Archive for Akash Paun

Akash is a Senior Researcher at the Institute for Government. He has worked on a number of research projects including the impact of a hung parliament on Westminster and Whitehall and is currently leading the Institute’s work on coalition government. More about Akash

Akash Paun’s Posts

16 scenarios for governing after the referendum

, 11 September 2014

In this context, the Institute for Government publishes today a new scenarios analysis paper that looks at the effects and the implementation challenges of 16 distinct scenarios – 10 for Scotland, 4 for Wales and 2 for Northern Ireland – ranging from the status quo in each country, through various proposed systems for further...

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Wish you were here? Tales from New Zealand’s journey of civil service reform

, 14 July 2014

Much of the language used and aspirations conveyed by Mr Rennie sounded familiar to followers of the UK’s civil service reform agenda. However, Mr Rennie’s presentation (and the response by Mark Lowcock, permanent secretary at the Department for International Development, and head of a working group on accountability arrangements in Whitehall), also illustrated some...

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One Service, Two Guv’nors: How Whitehall serves the Coalition in the final year

, 6 May 2014

Today the UK’s first postwar coalition government enters its fifth year in office with every expectation of reaching the end of the fixed parliamentary term. This is an achievement in itself – there were many who doubted the Coalition’s viability and longevity at its inception. But how will the Coalition work in its final...

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Separate space: Lessons from Scotland for the end of coalition

, 3 April 2014

In our new research paper, the Institute for Government discusses lessons Whitehall could learn from Scotland, and the ‘separate space’ system that operated in the final months of the Labour-Liberal Democrat coalition up until 2007. Separate space allowed the two coalition parties – and the major opposition parties – to receive civil service support...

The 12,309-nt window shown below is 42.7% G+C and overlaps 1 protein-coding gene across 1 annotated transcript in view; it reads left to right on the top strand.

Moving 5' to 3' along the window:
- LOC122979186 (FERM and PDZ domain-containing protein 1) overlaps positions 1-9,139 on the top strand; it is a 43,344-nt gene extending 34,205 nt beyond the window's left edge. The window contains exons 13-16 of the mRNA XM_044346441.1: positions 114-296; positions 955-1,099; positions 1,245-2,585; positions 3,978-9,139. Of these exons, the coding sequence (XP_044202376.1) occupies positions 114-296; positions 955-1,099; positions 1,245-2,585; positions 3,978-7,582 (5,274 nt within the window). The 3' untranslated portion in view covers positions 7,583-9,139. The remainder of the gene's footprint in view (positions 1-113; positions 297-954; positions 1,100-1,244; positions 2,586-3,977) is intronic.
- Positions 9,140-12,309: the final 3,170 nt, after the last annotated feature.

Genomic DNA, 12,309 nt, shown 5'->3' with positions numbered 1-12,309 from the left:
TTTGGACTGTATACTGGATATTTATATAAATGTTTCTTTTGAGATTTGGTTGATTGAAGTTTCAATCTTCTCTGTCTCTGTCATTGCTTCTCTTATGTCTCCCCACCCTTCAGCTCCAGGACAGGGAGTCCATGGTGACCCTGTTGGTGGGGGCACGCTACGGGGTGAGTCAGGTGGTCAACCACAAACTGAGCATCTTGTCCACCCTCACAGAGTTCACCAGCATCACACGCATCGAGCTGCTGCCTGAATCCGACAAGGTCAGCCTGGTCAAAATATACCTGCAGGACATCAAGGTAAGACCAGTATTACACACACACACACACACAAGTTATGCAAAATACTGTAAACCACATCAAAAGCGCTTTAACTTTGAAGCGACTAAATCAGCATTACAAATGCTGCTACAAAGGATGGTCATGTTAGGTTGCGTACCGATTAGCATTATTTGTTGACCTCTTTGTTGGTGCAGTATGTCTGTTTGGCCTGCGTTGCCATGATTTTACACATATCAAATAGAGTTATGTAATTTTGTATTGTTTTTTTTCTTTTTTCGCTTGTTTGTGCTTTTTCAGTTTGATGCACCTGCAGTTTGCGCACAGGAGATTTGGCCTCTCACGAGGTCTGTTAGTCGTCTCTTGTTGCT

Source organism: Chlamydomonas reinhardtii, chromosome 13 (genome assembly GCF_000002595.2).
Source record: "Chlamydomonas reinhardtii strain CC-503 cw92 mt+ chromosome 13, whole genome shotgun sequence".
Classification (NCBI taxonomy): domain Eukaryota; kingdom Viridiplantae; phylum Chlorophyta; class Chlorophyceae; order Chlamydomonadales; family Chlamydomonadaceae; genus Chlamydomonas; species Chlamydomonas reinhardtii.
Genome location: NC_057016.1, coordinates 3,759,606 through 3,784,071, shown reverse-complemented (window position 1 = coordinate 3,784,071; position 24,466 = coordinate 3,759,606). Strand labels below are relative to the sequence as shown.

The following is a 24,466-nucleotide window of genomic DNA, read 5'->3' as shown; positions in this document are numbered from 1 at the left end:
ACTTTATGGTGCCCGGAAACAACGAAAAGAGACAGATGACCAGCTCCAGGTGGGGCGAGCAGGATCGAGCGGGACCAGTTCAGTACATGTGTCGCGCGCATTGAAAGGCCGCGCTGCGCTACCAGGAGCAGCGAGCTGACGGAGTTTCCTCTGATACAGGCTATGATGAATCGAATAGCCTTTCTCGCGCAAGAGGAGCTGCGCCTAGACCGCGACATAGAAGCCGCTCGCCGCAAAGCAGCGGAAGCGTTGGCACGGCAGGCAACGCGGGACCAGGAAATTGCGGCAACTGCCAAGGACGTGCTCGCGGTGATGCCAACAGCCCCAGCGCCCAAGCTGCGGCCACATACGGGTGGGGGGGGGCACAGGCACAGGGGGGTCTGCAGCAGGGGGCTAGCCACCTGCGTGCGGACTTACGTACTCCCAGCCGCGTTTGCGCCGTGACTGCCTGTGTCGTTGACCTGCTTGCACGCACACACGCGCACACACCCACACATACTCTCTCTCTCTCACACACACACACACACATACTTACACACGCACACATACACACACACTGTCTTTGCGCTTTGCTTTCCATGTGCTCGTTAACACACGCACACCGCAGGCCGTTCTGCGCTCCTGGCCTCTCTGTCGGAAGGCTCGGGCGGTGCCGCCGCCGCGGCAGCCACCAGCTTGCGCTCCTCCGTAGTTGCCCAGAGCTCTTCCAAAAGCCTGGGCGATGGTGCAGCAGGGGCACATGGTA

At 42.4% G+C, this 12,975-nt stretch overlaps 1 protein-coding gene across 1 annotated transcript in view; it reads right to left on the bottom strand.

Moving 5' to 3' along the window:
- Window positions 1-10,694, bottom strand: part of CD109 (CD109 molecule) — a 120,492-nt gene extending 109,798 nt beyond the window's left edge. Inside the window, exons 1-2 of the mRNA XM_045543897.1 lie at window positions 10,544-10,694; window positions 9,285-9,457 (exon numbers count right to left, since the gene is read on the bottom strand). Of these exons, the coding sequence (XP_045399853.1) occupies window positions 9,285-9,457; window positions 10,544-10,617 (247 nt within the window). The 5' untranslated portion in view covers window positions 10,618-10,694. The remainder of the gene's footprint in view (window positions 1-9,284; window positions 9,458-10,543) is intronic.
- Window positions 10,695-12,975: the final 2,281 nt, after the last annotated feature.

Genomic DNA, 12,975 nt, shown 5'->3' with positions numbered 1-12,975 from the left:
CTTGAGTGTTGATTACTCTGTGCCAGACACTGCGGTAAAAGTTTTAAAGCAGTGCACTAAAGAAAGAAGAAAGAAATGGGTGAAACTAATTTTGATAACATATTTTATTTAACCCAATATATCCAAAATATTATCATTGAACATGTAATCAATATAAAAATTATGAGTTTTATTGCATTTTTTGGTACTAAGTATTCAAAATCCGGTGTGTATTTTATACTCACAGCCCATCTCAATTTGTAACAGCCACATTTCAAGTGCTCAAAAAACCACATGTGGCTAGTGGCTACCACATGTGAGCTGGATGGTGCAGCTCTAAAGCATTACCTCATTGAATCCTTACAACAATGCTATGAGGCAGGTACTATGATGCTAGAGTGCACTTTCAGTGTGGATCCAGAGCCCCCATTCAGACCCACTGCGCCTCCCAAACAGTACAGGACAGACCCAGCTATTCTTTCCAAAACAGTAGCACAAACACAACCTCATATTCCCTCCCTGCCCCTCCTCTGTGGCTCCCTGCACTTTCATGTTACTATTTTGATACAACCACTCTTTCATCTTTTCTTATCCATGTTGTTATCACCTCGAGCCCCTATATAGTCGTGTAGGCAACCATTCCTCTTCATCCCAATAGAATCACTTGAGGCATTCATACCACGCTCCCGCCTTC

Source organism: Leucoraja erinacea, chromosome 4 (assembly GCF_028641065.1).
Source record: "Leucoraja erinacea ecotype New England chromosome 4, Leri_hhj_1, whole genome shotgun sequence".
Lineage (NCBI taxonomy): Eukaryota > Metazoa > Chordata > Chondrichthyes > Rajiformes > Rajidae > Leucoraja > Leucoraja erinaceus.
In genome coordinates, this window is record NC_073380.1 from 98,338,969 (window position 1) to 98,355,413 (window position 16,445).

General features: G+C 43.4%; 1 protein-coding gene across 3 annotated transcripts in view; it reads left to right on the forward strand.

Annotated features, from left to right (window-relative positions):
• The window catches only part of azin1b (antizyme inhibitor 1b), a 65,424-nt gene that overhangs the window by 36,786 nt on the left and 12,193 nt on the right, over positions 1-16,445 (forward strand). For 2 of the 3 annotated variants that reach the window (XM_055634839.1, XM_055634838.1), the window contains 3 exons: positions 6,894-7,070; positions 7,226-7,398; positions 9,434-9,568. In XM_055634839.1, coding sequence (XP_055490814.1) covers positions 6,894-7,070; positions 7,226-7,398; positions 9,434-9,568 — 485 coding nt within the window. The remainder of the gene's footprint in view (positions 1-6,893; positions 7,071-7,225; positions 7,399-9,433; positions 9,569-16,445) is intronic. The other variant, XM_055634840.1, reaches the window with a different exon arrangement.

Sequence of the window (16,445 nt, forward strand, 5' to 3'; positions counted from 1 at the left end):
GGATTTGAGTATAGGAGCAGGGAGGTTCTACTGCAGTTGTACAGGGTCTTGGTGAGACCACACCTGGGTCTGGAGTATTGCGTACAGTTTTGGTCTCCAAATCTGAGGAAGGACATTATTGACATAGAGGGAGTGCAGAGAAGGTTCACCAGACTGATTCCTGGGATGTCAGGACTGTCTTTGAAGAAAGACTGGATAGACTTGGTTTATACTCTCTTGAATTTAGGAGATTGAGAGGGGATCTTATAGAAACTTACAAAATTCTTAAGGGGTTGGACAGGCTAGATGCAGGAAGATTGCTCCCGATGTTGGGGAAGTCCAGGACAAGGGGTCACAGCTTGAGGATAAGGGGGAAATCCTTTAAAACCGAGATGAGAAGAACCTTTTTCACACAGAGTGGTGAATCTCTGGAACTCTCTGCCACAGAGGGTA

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50 ways to leave a coalition – and how to govern in the final phase

, 28 November 2013

These questions – and more – are the subject of a seminar at the Institute for Government – ‘50 Ways to Leave a Coalition’. In practice, there may not be 50 distinct scenarios, but as our panellists from the Netherlands, Ireland, Germany and Sweden will illustrate, there are quite a range of potential endgames....

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Sterling for subs? Scotland’s referendum and the future of the UK

, 1 November 2013

As Professor Iain McLean, expert on Scottish politics and history, told the audience, constitutional preferences among Scottish voters have been ’remarkably stable’ over a long period. Data from the Scottish Social Attitudes Survey showed that support for independence has never topped 37% since the survey began in 1997, and has if anything declined since...

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Ministerial private offices need a boost

, 16 April 2013

Awaiting the minister in the department will be a private office, a ‘life support machine’ that sustains each minister from the minute they arrive. This small group of officials plays a key role in helping each minister to carry out his or her role effectively, yet its own basic structure and role is rarely...

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Much ado about nothing? The row over ministerial involvement in permanent secretary appointments

, 11 December 2012

Last week’s decision by the prime minister to block the appointment of David Kennedy as Permanent Secretary at the Department of Energy and Climate Change has rekindled the debate on the role of ministers in civil service appointments. The debate was initially sparked by the Civil Service Reform Plan, published in June 2012, which...

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Ministerial involvement in civil service appointments

, 10 October 2012

In a speech at the Institute for Government on 2 October, Cabinet Office Minister Francis Maude set out his case for giving ministers a greater role in the appointment of permanent secretaries, in a week in which the mishandled West Coast rail franchise decision kept the issue of civil service accountability in the spotlight....

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Reshuffle: the verdict

, 5 September 2012

Reshuffles can achieve a number of objectives, but they rarely solve the government’s big problems, and carry risks of their own, as we discussed in our recent discussion paper Shuffling the Pack. One problem is that reshuffles can highlight a prime minister’s weakness as much as his power. For David Cameron, the main constraint...

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